Inner Peace is based on Inner Beauty, an ultrasound-based context detection system that was launched in 2016. Inner Beauty is designed into Mi Mix smartphones from Xiaomi (see Xiaomi unveils self-designed smartphone processor) where it replaces the conventional optical proximity sensor that detects when a phone has been taken out of a pocket.
Elliptic Labs software suite delivers gesture and proximity functions by re-using the existing earpiece and microphone, previously used only for audio. Ultrasound signals sent through the air from speakers integrated in smartphones and tablets bounce against your hand/object/head and are recorded by microphones, also integrated in these devices.
In this way, Elliptic Labs’ technology recognizes your hand gestures and uses them to move objects on a screen, similarly to the way bats use echolocation to navigate. The active interaction area is 180 degrees around the device, and up to several meters in distance.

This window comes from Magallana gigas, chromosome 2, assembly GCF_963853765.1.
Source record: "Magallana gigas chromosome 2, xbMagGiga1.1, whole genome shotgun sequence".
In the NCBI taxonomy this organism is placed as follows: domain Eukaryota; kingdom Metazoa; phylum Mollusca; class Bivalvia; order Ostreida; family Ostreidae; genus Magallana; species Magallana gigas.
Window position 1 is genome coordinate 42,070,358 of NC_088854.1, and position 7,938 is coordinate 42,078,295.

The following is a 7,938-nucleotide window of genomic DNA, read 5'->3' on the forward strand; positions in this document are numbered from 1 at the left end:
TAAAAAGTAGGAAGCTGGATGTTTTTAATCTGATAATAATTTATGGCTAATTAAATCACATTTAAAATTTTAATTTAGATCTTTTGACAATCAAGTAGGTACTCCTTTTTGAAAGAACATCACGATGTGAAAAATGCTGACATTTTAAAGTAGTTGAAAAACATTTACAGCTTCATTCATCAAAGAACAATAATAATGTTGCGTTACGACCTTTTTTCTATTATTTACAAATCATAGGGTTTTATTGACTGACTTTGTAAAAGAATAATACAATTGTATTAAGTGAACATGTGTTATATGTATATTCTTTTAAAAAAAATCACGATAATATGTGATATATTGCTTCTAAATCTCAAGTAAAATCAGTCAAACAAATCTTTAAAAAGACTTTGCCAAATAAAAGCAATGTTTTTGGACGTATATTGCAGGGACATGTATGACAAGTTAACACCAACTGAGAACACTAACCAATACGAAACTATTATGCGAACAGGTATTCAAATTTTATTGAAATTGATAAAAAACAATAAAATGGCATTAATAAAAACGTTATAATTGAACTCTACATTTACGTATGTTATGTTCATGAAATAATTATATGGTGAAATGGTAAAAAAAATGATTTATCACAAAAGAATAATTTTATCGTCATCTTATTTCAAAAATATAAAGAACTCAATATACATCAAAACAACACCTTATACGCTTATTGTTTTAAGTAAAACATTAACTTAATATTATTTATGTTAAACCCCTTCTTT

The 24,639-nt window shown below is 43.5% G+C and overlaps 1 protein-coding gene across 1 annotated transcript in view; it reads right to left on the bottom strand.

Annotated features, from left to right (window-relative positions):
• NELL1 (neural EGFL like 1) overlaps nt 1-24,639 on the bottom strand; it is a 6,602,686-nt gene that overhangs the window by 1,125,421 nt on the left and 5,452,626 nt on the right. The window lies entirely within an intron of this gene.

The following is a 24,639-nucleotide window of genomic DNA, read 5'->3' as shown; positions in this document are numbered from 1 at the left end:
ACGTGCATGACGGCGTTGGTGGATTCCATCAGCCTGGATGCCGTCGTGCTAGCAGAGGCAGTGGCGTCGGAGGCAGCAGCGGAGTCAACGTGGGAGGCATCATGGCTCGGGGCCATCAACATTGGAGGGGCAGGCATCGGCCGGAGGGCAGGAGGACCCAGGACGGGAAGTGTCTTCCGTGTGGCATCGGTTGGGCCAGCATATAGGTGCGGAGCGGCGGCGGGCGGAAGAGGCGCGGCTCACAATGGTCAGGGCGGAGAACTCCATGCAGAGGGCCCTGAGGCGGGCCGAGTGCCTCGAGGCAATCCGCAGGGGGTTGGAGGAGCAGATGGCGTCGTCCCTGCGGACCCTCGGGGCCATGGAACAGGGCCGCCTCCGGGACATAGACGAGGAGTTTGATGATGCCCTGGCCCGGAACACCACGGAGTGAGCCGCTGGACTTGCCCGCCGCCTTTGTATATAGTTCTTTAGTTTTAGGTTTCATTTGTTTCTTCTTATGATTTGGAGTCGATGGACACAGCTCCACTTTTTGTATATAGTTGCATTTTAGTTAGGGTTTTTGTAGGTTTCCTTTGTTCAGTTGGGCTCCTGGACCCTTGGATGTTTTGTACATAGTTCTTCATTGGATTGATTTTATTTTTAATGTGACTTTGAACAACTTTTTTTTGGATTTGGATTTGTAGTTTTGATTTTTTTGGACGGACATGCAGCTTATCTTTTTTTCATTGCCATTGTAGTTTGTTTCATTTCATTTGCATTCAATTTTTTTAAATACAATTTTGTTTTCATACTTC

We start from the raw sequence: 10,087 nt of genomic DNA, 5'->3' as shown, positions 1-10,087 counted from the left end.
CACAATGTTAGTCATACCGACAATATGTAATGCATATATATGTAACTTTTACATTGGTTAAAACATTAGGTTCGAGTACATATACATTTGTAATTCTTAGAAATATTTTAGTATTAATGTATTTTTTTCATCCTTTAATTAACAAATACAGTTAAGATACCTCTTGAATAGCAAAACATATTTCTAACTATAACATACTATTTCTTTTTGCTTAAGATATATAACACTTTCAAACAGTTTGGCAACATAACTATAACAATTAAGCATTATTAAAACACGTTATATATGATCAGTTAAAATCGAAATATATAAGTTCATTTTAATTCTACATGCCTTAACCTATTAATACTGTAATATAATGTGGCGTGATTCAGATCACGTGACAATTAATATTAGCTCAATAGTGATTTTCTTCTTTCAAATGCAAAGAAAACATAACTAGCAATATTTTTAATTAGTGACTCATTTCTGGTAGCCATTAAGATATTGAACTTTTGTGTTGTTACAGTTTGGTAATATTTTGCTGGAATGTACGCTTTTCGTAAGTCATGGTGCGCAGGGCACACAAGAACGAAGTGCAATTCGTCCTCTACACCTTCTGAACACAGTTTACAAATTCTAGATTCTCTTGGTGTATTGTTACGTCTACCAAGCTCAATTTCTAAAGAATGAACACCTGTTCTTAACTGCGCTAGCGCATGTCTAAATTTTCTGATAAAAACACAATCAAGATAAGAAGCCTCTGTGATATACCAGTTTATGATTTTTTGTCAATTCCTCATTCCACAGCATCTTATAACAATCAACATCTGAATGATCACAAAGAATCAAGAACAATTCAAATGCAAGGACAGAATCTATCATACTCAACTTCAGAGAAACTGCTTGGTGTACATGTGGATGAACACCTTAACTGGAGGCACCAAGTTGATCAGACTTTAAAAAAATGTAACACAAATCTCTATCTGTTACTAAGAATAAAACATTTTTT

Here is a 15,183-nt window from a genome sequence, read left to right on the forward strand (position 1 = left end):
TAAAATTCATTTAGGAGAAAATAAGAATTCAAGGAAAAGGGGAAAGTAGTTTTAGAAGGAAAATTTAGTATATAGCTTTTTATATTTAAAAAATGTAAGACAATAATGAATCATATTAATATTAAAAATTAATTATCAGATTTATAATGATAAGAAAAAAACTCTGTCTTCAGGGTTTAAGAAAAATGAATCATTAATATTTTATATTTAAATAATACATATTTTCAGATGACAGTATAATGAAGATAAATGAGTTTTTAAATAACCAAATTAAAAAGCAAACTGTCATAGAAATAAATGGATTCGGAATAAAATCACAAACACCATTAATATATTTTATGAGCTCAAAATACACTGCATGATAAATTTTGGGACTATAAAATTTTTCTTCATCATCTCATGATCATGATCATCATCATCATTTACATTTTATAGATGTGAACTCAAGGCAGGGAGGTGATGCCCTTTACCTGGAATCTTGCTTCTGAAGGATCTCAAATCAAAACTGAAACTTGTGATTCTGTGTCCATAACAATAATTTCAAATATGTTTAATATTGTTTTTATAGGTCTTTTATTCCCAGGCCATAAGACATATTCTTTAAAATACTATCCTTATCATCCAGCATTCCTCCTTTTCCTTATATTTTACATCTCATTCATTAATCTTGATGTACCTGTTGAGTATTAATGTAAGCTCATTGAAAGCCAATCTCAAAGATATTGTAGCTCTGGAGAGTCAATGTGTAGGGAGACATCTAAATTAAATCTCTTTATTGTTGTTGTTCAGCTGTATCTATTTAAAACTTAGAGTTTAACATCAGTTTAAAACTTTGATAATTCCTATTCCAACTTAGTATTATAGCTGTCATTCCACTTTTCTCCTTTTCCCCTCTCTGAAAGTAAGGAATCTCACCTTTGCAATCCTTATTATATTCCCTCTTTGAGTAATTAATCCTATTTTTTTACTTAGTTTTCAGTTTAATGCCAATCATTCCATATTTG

Now the company is applying similar technology to presence detection in room where it can add capability to personal assistants such as Amazon’s Echo and Google Home by detecting the presence or absence of movement. It can also be applied to monitors for intruder alarms or to watch over elderly people.
Compared to camera-based or infrared technologies, this ultrasonic approach enables an 360-degree dome field of view, does not require direct line-of-sight, works in bright light or darkness, requires up to 95 percent less power, and is less costly, claimed Elliptic Labs.
“We detect the natural gestures and motions that we make every day, so it’s a straightforward progression that we would use ultrasound for daily human machine interaction (HMI),” said Laila Danielsen, CEO of Elliptic Labs. “We’re working with OEMs now to deploy Inner Peace, and expect to see home IoT products with ultrasound in the market by 2018.”
The global market for intelligent personal assistants will exceed $2.1 billion in 2020 according to Gartner Group.